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Reconstituting Female Subjects in Haiti and the Diaspora

  • Donette Francis
Chapter
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Abstract

The popular media often represents the sociopolitical history of Haiti as some combination of “first free Black Republic,” “nation marked by successive political upheavals,” and the “poorest nation in the Western Hemisphere.” In Breath, Eyes, Memory, Haitian American novelist Edwidge Danticat writes an intimate version of Haiti’s political history by focusing on women’s bodies—and the stories embedded there. Consistent with the corpus of Danticat’s writings,1 this 1994 novel grapples with the intertwined histories of gender and sexuality, migration and culture, and nation-building and empire in twentieth-century Haiti. In explicitly unromantic terms, Danticat makes public the social history of sexual abuses committed against Haitian females relegated to “silences too horrific to disturb,” and encourages readers to link issues of sexuality to experiences of citizenship.

Keywords

Sexual Abuse Sexual Violence Fairy Tale Sexual Trauma Cane Field 
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Notes

  1. 2.
    Edwidge Danticat, Breath, Eyes, Memory (New York: Vintage Books, 1994), 208.Google Scholar
  2. 4.
    Beverley Bell’s book, which gives the sexual testimonies of Haitian women, includes a preface by Danticat. See Bell’s Walking on Fire: Haitian Women’s Stories of Survival and Resistance (Ithaca, NY: Cornell University Press, 2001).Google Scholar
  3. 5.
    Earlier critical interpretations subordinate the issue of sexual violence to the more generalizable process of migration and transculturation. Scholars, for example, explored how the novel’s depiction of daffodils and food/cooking serve as metaphors of diasporic resistance. See Valerie Loichot, “Edwidge Danticat’s Kitchen History,” Meridians: Feminism, Race, Transnationalism 5, no. 1 (2004): 92–116Google Scholar
  4. Jana Evans Braziel, “Daffodils, Rhizomes, Migrations: Narrative Coming of Age in the Diasporic Writings of Edwidge Danticat and Jamaica Kincaid,” Meridians: Feminism, Race, Transnationalism 3, no. 2 (2003): 110–31Google Scholar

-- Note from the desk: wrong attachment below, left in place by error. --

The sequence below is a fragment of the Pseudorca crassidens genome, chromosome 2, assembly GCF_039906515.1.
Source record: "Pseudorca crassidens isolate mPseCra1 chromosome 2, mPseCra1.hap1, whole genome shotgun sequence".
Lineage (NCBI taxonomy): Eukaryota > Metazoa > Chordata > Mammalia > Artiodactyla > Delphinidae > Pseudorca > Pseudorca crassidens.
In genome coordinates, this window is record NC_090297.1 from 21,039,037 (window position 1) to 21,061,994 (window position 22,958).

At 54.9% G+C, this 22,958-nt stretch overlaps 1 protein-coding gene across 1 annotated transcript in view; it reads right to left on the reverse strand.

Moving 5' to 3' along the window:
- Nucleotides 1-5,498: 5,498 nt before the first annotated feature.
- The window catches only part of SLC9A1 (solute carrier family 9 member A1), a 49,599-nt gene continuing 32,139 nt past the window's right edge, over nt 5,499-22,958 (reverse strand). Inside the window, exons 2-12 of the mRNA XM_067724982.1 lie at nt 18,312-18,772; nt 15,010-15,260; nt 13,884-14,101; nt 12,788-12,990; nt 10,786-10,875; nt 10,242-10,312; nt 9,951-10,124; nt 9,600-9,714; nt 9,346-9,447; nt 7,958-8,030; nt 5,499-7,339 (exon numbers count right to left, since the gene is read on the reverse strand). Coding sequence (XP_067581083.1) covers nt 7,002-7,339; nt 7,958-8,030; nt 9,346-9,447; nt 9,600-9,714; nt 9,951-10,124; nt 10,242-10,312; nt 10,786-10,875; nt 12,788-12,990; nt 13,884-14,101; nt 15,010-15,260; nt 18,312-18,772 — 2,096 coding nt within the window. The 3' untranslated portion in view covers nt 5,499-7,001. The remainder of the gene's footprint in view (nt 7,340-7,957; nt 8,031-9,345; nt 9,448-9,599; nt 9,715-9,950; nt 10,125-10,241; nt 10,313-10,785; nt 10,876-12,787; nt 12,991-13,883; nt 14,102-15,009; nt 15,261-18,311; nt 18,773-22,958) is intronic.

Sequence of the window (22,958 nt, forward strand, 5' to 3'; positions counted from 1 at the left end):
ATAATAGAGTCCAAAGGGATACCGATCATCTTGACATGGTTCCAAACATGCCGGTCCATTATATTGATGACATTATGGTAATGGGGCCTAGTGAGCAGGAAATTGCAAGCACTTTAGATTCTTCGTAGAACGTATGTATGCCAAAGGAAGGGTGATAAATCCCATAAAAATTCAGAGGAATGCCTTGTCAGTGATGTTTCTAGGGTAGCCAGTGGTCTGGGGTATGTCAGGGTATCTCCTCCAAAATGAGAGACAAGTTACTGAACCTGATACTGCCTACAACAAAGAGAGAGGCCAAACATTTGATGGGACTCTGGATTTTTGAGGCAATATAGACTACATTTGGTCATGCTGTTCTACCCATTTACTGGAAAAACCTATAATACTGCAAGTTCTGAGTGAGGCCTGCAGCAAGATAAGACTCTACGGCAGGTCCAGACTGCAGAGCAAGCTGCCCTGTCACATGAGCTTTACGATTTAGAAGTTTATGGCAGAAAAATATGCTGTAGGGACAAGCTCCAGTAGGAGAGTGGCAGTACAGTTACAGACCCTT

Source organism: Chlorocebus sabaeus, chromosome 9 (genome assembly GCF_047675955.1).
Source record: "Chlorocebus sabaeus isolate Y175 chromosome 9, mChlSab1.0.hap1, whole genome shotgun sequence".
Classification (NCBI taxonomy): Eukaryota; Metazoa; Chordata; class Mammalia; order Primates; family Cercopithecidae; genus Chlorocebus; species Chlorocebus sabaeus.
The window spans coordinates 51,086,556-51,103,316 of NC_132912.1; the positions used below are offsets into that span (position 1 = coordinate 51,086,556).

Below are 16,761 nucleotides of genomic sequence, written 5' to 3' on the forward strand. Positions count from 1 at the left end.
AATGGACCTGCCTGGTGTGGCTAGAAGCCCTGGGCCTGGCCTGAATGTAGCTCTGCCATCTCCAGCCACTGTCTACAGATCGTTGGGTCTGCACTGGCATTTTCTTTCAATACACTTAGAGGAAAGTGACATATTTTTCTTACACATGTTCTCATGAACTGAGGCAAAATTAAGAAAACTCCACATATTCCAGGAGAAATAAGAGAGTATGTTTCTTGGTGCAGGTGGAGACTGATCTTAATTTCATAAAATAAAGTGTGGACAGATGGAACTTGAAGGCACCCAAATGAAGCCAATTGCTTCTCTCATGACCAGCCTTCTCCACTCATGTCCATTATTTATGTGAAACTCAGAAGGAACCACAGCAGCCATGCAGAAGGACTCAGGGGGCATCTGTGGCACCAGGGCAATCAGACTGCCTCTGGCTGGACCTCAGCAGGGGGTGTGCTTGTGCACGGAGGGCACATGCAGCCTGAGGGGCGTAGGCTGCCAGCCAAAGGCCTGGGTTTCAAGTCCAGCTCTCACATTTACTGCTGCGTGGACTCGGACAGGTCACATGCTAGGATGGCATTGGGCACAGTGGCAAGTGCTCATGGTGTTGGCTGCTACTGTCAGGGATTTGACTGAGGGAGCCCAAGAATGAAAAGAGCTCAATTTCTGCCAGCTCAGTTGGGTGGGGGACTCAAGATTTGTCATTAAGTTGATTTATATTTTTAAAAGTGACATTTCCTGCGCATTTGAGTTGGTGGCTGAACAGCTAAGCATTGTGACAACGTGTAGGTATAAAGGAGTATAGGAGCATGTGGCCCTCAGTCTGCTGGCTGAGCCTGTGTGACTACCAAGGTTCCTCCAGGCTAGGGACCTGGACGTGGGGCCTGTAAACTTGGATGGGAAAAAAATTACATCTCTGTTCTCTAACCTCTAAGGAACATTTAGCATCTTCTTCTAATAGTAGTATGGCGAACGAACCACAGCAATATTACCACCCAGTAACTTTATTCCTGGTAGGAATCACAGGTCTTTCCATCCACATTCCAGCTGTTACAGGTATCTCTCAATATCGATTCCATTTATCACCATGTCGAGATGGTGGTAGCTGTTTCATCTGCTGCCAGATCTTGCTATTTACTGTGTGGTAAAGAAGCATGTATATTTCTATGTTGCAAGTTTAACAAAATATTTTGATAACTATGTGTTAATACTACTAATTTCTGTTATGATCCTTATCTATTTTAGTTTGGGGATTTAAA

5. Dorsia Smith, “A Violent Homeland: Recalling Haiti in Edwidge Danticat’s Novels,” in Narrating the Fast: (Re) Constructing Memory, (Re) Negotiating History, ed. Nandita Batra (Newcastle upon Tyne: Cambridge Scholars, 2007), 133–40.Google Scholar
  6. 8.
    Mary Renda, Taking Haiti: Military Occupation and the Culture of U.S. Imperialism, 1915–1940 (Chapel Hill, NC: University of North Carolina Press, 2001), 10.Google Scholar
  7. 17.
    Terry Rey, “Junta, Rape and Religion in Haiti: 1993/94,” Journal of Feminist Studies in Religion 15, no. 2 (Fall 1999): 79.Google Scholar
  8. 20.
    Judith Herman, Trauma and Recovery (New York: Basic Books, 1992).Google Scholar
  9. 25.
    I find instructive Caribbean literary and cultural critics Carolyn Cooper and Michael Bucknor’s discussion of body vibes and body memory in Caribbean women’s writings. They use it to link the oral and the written as a praxis deployed by Caribbean women writers and, for Cooper specifically, to maintain African cultural practices. My purpose here, however, is to focus on the traumatic histories women’s bodies contain and how recent Caribbean women writers have taken up the task of writing these political body histories. See Cooper’s Noises in the Blood: Orality Gender and the Vulgar Body in Jamaican Popular Culture (Durham, NC: Duke University Press, 1995)CrossRefGoogle Scholar
  10. Bucknor’s “Body-Vibes: Spacing the Performance in Lillian Allen’s Dub Poetry,” Thamyris 5, no. 2 (Autumn 1998): 301–22.Google Scholar
  11. 45.
    Becky Wangsgaard Thompson, “A Way Outa No Way: Eating Problems Among African-American, Latina, and White Women, Gender and Society 6, no. 4 (1992): 551.CrossRefGoogle Scholar
  12. 49.
    Saidiya Hartman, Scenes of Subjection: Terror, Slavery and Self-making in Nineteenth-century America (New York: Oxford University Press, 1997), 51.Google Scholar
  13. 51.
    Griffin, Farah Jasmine. “Textual Healing: Claiming Black Women’s Bodies, the Erotic and Resistance in Contemporary Novels of Slavery,” Callaloo 19.2 (Spring 1996): 519–36.CrossRefGoogle Scholar
  14. 61.
    Karen McCarthy Brown, Mama Lola: A Vodou Priestess in Brooklyn (Berkeley, CA: University of California Press, 1991), 227.Google Scholar

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© Donette Francis 2010

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  • Donette Francis

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